March 2023 | Obituary - Pio d'Emilia

D'Emilia calls in a report, analog-style.

I got to know Pio soon after joining the FCCJ more than two decades ago. He had this wonderful quality of attracting people who came from places that were not so familiar among club members. This was later confirmed by my Egyptian friend Kamal Gaballa, who was Tokyo bureau chief of Al-Ahram in early 2000. As with me, it did not take long for Kamal to become a close friend of Pio, a friendship that both maintained and nurtured long after Kamal left Tokyo. As a result, the untimely demise of our Italian mutual friend saddened Kamal no less than the many others who were known to Pio. In a comment posted in my Facebook entry on Pio, Kamal said: “I remember attending a press conference at the Imperial Palace in 2002. They had instructed us beforehand to dress formally. However, Pio came in his casual attire and to my surprise, he was the only foreign journalist who was allowed to ask a question. This small episode convinced me that here was a person different from others we see around; and from then on, we became friends. He always insisted on behaving as he wanted.”

Yes, that was typical of Pio D’Emilia, a characteristic that convinced many of his true stubborn nature, both in his professional and his “real” life; and which caused irritation in some others who probably felt a bit uneasy about his unconventional attitude. However, even his enemies would agree that Pio had professional integrity that made him a leading Italian journalist, covering not only Japan, but also East and Southeast Asia. Wherever in the region there was trouble, Pio would not hesitate to rush to the scene, sometimes even bypassing official barriers.

D'Emilia reports from Tibet.

I remember his trip to the Myanmar-Bangladesh border region soon after the second Rohingya refugee crisis unfolded in August 2017. He asked me if I could help him quickly obtain a visa that would enable him to reach the area from Bangladesh. I told him I was not sure, but would try to introduce him to our ambassador. Accordingly, Pio met the then ambassador of Bangladesh who wanted to help, but told Pio that it might take time as he needed to obtain permission from the appropriate authorities, since foreign journalists travelling to an area of disturbance needed to get official approval so they could be afforded protection. Pio was visibly upset, since as a true journalist he wanted to go there without delay.

I didn’t see him at the club for about a couple of weeks after that, but later, a smiling Pio told me that he had already been to the region via Thailand, using his old unofficial channels in the border areas. He showed me footage he had taken on his phone of suffering Rohingya refugees at makeshift camps. This episode convinced me once again of his professional commitment, which had been on display during his coverage of the March 2011 tsunami and nuclear meltdown. Whatever role he played at the club as an elected board member or on various committees, they were secondary to his primary role as a full-time correspondent.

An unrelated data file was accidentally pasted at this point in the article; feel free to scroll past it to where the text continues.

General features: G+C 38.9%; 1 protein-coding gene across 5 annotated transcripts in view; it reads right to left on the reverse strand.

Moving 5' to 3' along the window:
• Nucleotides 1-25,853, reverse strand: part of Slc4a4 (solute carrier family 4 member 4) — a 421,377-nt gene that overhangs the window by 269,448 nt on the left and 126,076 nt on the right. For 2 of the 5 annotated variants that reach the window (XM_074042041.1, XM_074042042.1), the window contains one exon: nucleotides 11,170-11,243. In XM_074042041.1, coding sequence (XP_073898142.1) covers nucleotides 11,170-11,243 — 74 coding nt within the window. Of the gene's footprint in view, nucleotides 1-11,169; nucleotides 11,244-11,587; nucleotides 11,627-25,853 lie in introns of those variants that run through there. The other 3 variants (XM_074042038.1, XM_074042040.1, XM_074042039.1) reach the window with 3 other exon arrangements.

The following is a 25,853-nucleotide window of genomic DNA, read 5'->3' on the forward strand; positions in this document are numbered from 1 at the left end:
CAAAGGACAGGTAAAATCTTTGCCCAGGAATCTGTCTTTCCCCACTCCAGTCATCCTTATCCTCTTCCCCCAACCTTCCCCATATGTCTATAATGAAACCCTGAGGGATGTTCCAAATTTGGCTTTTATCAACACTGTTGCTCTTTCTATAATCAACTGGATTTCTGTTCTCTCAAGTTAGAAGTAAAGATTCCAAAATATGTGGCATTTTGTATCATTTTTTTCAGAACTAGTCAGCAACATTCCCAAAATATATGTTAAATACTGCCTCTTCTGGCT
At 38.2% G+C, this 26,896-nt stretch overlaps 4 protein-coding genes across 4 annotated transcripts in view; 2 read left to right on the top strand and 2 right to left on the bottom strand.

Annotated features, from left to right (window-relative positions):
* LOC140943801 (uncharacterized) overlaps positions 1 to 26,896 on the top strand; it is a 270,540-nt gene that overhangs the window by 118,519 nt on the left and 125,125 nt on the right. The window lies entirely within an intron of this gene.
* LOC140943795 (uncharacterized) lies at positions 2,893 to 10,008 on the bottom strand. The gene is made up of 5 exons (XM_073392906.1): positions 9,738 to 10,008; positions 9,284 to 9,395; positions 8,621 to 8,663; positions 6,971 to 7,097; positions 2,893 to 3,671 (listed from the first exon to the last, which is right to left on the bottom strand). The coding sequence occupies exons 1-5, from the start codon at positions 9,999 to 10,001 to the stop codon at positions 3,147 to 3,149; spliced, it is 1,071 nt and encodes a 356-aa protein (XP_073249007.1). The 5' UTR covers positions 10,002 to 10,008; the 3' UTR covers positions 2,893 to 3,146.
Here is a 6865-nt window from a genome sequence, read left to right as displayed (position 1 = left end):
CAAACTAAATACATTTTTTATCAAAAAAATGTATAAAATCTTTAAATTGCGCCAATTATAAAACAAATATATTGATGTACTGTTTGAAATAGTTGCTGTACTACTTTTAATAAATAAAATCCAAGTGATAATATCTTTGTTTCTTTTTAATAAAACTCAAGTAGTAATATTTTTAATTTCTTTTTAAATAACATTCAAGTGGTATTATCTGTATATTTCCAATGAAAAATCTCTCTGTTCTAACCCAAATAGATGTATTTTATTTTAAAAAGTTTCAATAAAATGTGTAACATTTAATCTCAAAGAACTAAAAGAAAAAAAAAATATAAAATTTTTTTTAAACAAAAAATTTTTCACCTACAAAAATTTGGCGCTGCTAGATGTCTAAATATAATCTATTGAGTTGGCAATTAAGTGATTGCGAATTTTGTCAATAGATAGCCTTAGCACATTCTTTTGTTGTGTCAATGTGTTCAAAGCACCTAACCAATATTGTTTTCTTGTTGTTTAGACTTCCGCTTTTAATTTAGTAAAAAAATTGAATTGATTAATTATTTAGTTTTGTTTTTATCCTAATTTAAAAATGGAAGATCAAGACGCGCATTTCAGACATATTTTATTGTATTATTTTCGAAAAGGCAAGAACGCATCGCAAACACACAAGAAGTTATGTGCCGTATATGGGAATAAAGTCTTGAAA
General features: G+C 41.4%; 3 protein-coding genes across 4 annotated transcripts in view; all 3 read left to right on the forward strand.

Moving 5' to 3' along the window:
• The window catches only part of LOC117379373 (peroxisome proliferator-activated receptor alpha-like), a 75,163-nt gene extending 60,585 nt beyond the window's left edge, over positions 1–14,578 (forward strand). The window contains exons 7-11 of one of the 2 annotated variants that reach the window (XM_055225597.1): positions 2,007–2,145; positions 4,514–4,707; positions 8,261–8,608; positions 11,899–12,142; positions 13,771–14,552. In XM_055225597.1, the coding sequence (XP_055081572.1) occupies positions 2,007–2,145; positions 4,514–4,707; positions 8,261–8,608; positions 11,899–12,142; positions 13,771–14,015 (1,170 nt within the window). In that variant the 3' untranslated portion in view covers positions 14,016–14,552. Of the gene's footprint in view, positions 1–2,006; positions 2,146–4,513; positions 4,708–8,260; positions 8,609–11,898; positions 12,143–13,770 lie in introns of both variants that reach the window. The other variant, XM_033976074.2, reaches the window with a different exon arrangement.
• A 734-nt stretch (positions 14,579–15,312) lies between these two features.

When I served several times as co-chair of the professional activities committee, Pio often helped us invite important newsmakers. During his several terms as second vice president, Pio was instrumental in ensuring that our staff were fairly treated. This was another side of his character that remained hidden from most other people. He saw staff welfare as one of his duties, not something to advertise. He and I served on the board at the same time on at least in two occasions. During my term as president in 2009-2010, Pio was elected second vice president and played a crucial role in dismissing a general manager whose performance had been called into question. The club had to pay the departing GM financial compensation for terminating his contract. Pio, with the help of other committee members of, devised a way of ensuring that the club was able to recover those losses in a sensible and timely manner.

Pio always pushed to invite people who had experienced adversity in Japan and beyond. His close relationship with the Tiananmen Square activists resulted in some of them appearing at the club. His similarly close relationship with the Dalai Lama began after he visited Dharmashala to interview the Tibetan spiritual leader. He was close, too, to the Bangladeshi Nobel Peace prizewinner Dr. Muhmmad Yunus, who has spoken at the club a number of times.

Several dignitaries have paid tribute to Pio, as have those who have faced oppression and discrimination. They include Zaw Min Htut, a representative of Rohingya refugees in Japan, who posted on Facebook that he was “really heartbroken to learn that my very good friend, an Italian journalist based in Japan, is no more. He cared about human rights for all. Rest in peace, my friend; you’ll be remembered for your noble endeavor forever!” Writing from Prague, the former FCCJ member and Iranian journalist Nazafarin Mirzakhalil said: “Pio was a great man. He was kind and loved to help other people.”

It is unusual for an FCCJ member to be remembered with such warmth by so many people, spread out around the world. They do so as a way of acknowledging everything he did for them – extending a helping hand to make sure that their voices were heard in an unjust world.

Monzurul Huq is Tokyo bureau chief of Prothom Alo, the leading national daily of Bangladesh. He joined the FCCJ more than two decade ago and was president in 2009-2010.